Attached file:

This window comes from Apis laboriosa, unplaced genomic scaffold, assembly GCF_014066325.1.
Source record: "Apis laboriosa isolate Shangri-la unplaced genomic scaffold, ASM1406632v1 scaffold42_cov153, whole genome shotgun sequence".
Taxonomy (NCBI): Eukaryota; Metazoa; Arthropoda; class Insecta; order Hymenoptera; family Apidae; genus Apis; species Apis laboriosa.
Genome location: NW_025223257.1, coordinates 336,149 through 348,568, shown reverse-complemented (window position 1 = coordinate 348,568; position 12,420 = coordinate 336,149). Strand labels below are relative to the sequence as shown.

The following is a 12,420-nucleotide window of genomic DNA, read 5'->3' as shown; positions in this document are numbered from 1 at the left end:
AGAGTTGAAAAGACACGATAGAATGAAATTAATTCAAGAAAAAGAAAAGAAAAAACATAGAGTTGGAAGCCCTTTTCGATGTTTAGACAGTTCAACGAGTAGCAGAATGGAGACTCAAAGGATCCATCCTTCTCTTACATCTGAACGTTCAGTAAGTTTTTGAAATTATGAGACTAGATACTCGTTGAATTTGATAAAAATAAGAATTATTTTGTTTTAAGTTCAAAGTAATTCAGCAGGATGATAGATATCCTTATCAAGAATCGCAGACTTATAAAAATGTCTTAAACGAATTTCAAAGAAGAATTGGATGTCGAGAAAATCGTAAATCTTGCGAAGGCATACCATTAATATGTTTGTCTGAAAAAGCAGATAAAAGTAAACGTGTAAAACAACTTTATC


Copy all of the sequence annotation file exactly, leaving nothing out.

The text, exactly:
This window comes from Apis laboriosa, unplaced genomic scaffold, assembly GCF_014066325.1.
Source record: "Apis laboriosa isolate Shangri-la unplaced genomic scaffold, ASM1406632v1 scaffold42_cov153, whole genome shotgun sequence".
Taxonomy (NCBI): Eukaryota; Metazoa; Arthropoda; class Insecta; order Hymenoptera; family Apidae; genus Apis; species Apis laboriosa.
Genome location: NW_025223257.1, coordinates 336,149 through 348,568, shown reverse-complemented (window position 1 = coordinate 348,568; position 12,420 = coordinate 336,149). Strand labels below are relative to the sequence as shown.

The following is a 12,420-nucleotide window of genomic DNA, read 5'->3' as shown; positions in this document are numbered from 1 at the left end:
AGAGTTGAAAAGACACGATAGAATGAAATTAATTCAAGAAAAAGAAAAGAAAAAACATAGAGTTGGAAGCCCTTTTCGATGTTTAGACAGTTCAACGAGTAGCAGAATGGAGACTCAAAGGATCCATCCTTCTCTTACATCTGAACGTTCAGTAAGTTTTTGAAATTATGAGACTAGATACTCGTTGAATTTGATAAAAATAAGAATTATTTTGTTTTAAGTTCAAAGTAATTCAGCAGGATGATAGATATCCTTATCAAGAATCGCAGACTTATAAAAATGTCTTAAACGAATTTCAAAGAAGAATTGGATGTCGAGAAAATCGTAAATCTTGCGAAGGCATACCATTAATATGTTTGTCTGAAAAAGCAGATAAAAGTAAACGTGTAAAACAACTTTATC